Chloe Taylor v Tea Living, Inc. [2017] NZIPOTM 17 (29 June 2017)


This matter concerned an application for declaration of invalidity filed by Tea Living, Inc. in respect of Chloe Taylor’s registered trade mark No. 987329 TEA & device in relation to “articles of clothing” in class 25.

By way of background, Ms Taylor conceived and developed the brand TEA & device in August 2013 for her final project at University, when she was undertaking a degree in graphic design. The University project was solely in respect of t-shirts. On 4 November 2013, she applied to register the relevant mark for “articles of clothing” in class 25.

Tea Living relied on three grounds of invalidity as follows:

Ground 1: Relevant mark “used” or “proposed to be used” for all of the goods  – Tea Living claimed that Ms Taylor’s registration was neither used or proposed to be used in respect of all the goods covered by her registration, except designer t-shirts and designer singlets for adults.

On this point, the Assistant Commissioner noted that Ms Taylor’s evidence of use showed the relevant mark being used in connection with children’s hats, scarves and a vest, along with adult t-shirts.  Of notable interest, while the evidence appeared to date from around April to June 2016, the Assistant Commissioner pointed out that this evidence assisted in gauging Ms Taylor’s intention at the time she applied to register the TEA & device trade mark (being the intention to use the mark in relation to “clothing”, without limitation).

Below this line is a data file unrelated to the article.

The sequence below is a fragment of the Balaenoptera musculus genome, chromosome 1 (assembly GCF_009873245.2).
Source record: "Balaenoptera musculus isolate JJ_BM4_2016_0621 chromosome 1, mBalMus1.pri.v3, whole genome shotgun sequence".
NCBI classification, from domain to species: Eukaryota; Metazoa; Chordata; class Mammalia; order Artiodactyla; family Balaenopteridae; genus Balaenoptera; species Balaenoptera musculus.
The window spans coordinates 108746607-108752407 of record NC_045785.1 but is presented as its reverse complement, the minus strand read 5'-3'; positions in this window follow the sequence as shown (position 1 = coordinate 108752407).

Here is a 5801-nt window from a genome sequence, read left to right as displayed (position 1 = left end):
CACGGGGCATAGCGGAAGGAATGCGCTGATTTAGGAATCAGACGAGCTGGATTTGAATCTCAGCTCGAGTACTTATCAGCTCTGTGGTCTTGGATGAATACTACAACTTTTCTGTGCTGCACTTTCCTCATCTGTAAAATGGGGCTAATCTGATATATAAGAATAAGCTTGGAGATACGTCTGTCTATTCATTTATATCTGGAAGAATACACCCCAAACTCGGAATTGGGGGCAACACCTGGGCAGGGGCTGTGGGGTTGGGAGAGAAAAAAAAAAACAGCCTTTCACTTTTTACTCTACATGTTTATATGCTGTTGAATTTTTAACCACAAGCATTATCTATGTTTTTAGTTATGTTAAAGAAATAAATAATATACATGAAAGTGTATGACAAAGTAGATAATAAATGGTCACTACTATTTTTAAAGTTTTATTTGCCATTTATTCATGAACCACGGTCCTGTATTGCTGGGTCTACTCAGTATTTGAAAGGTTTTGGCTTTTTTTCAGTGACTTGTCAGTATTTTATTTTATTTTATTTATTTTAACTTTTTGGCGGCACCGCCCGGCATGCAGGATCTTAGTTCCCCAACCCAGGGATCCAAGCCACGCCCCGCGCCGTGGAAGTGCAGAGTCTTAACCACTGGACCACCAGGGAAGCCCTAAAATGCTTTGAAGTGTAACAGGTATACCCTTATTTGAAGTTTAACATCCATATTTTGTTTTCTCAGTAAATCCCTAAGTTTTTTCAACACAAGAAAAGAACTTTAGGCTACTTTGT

Further, the Assistant Commissioner noted that the invalidity action was not Tea Living’s only opportunity to challenge the scope of the specification for Ms Taylor’s registered mark, as Tea Living could apply for a partial revocation.

This ground of invalidity was unsuccessful.

Ground 2: Legitimate claim to proprietorship  – Tea Living claimed that Ms Taylor had no legitimate claim to ownership of the mark TEA & device for “articles of clothing” without limitation.

The Assistant Commissioner noted that one of the requirements for a legitimate claim to ownership is that the applicant for registration is using, or has a sufficiently definite intention to use, the mark.  Given her finding in relation to ground 1, the Assistant Commissioner dismissed the second ground of invalidity.

Ground 3: Bad faith – the Assistant Commissioner noted that there was no evidence demonstrating that Ms Taylor was seeking registration of a broad specification for some dishonest or unfair purpose.  This ground of invalidity was unsuccessful.

Registration No. 987329 is to remain on the Register.

To view the Office decision, click here.

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